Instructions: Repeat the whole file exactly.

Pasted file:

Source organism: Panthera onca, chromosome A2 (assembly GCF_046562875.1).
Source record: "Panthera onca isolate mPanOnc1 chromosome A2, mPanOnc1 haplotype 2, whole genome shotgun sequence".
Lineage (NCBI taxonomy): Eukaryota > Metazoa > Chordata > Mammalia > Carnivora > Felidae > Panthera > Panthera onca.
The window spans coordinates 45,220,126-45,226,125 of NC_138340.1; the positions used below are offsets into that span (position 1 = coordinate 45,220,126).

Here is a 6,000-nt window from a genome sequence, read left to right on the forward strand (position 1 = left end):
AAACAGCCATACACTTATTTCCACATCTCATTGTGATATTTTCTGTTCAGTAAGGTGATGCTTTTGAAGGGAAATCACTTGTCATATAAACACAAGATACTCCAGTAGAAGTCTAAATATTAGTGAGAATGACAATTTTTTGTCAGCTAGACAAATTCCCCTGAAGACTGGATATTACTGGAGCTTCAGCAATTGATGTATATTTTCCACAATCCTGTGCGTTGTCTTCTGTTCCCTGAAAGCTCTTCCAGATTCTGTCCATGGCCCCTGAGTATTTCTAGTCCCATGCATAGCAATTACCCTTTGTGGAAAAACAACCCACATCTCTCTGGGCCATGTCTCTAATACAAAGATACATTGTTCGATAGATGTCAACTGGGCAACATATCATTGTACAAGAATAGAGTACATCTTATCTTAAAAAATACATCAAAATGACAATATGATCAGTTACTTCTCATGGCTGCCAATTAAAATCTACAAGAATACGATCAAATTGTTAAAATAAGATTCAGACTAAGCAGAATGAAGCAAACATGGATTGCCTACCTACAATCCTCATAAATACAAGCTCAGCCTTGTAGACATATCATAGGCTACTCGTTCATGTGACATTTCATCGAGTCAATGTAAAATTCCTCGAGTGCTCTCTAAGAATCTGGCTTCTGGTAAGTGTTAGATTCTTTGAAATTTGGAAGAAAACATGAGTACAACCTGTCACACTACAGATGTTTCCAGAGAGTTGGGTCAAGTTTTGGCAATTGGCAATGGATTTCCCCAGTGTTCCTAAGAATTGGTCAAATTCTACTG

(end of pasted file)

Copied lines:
Source organism: Panthera onca, chromosome A2 (assembly GCF_046562875.1).
Source record: "Panthera onca isolate mPanOnc1 chromosome A2, mPanOnc1 haplotype 2, whole genome shotgun sequence".
Lineage (NCBI taxonomy): Eukaryota > Metazoa > Chordata > Mammalia > Carnivora > Felidae > Panthera > Panthera onca.
The window spans coordinates 45,220,126-45,226,125 of NC_138340.1; the positions used below are offsets into that span (position 1 = coordinate 45,220,126).

Here is a 6,000-nt window from a genome sequence, read left to right on the forward strand (position 1 = left end):
AAACAGCCATACACTTATTTCCACATCTCATTGTGATATTTTCTGTTCAGTAAGGTGATGCTTTTGAAGGGAAATCACTTGTCATATAAACACAAGATACTCCAGTAGAAGTCTAAATATTAGTGAGAATGACAATTTTTTGTCAGCTAGACAAATTCCCCTGAAGACTGGATATTACTGGAGCTTCAGCAATTGATGTATATTTTCCACAATCCTGTGCGTTGTCTTCTGTTCCCTGAAAGCTCTTCCAGATTCTGTCCATGGCCCCTGAGTATTTCTAGTCCCATGCATAGCAATTACCCTTTGTGGAAAAACAACCCACATCTCTCTGGGCCATGTCTCTAATACAAAGATACATTGTTCGATAGATGTCAACTGGGCAACATATCATTGTACAAGAATAGAGTACATCTTATCTTAAAAAATACATCAAAATGACAATATGATCAGTTACTTCTCATGGCTGCCAATTAAAATCTACAAGAATACGATCAAATTGTTAAAATAAGATTCAGACTAAGCAGAATGAAGCAAACATGGATTGCCTACCTACAATCCTCATAAATACAAGCTCAGCCTTGTAGACATATCATAGGCTACTCGTTCATGTGACATTTCATCGAGTCAATGTAAAATTCCTCGAGTGCTCTCTAAGAATCTGGCTTCTGGTAAGTGTTAGATTCTTTGAAATTTGGAAGAAAACATGAGTACAACCTGTCACACTACAGATGTTTCCAGAGAGTTGGGTCAAGTTTTGGCAATTGGCAATGGATTTCCCCAGTGTTCCTAAGAATTGGTCAAATTCTACTG